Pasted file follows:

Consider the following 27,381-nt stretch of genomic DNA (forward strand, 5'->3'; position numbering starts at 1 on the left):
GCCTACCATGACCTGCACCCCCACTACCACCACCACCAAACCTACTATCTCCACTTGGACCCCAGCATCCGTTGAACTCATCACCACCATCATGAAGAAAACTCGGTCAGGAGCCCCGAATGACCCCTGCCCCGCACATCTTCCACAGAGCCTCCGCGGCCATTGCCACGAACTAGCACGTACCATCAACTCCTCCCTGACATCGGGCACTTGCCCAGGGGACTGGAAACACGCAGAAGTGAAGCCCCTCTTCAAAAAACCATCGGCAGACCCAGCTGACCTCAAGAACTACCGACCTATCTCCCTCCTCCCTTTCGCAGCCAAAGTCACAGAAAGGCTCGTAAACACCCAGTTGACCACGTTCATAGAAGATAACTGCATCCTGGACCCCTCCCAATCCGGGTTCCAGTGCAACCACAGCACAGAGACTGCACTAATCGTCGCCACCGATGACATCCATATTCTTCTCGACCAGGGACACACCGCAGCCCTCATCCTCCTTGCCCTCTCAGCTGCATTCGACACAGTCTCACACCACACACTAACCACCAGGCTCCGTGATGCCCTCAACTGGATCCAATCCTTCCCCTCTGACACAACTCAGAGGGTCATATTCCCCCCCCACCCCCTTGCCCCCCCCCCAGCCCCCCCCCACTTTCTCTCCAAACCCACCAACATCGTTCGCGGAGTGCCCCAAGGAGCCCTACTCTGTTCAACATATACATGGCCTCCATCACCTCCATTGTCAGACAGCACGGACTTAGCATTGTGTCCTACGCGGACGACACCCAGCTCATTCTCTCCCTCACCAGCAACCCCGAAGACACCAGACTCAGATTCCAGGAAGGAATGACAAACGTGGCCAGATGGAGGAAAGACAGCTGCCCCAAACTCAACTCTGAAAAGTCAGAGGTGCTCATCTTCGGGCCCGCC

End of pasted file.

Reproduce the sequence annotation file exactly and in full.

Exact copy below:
Consider the following 27,381-nt stretch of genomic DNA (forward strand, 5'->3'; position numbering starts at 1 on the left):
GCCTACCATGACCTGCACCCCCACTACCACCACCACCAAACCTACTATCTCCACTTGGACCCCAGCATCCGTTGAACTCATCACCACCATCATGAAGAAAACTCGGTCAGGAGCCCCGAATGACCCCTGCCCCGCACATCTTCCACAGAGCCTCCGCGGCCATTGCCACGAACTAGCACGTACCATCAACTCCTCCCTGACATCGGGCACTTGCCCAGGGGACTGGAAACACGCAGAAGTGAAGCCCCTCTTCAAAAAACCATCGGCAGACCCAGCTGACCTCAAGAACTACCGACCTATCTCCCTCCTCCCTTTCGCAGCCAAAGTCACAGAAAGGCTCGTAAACACCCAGTTGACCACGTTCATAGAAGATAACTGCATCCTGGACCCCTCCCAATCCGGGTTCCAGTGCAACCACAGCACAGAGACTGCACTAATCGTCGCCACCGATGACATCCATATTCTTCTCGACCAGGGACACACCGCAGCCCTCATCCTCCTTGCCCTCTCAGCTGCATTCGACACAGTCTCACACCACACACTAACCACCAGGCTCCGTGATGCCCTCAACTGGATCCAATCCTTCCCCTCTGACACAACTCAGAGGGTCATATTCCCCCCCCACCCCCTTGCCCCCCCCCCAGCCCCCCCCCACTTTCTCTCCAAACCCACCAACATCGTTCGCGGAGTGCCCCAAGGAGCCCTACTCTGTTCAACATATACATGGCCTCCATCACCTCCATTGTCAGACAGCACGGACTTAGCATTGTGTCCTACGCGGACGACACCCAGCTCATTCTCTCCCTCACCAGCAACCCCGAAGACACCAGACTCAGATTCCAGGAAGGAATGACAAACGTGGCCAGATGGAGGAAAGACAGCTGCCCCAAACTCAACTCTGAAAAGTCAGAGGTGCTCATCTTCGGGCCCGCC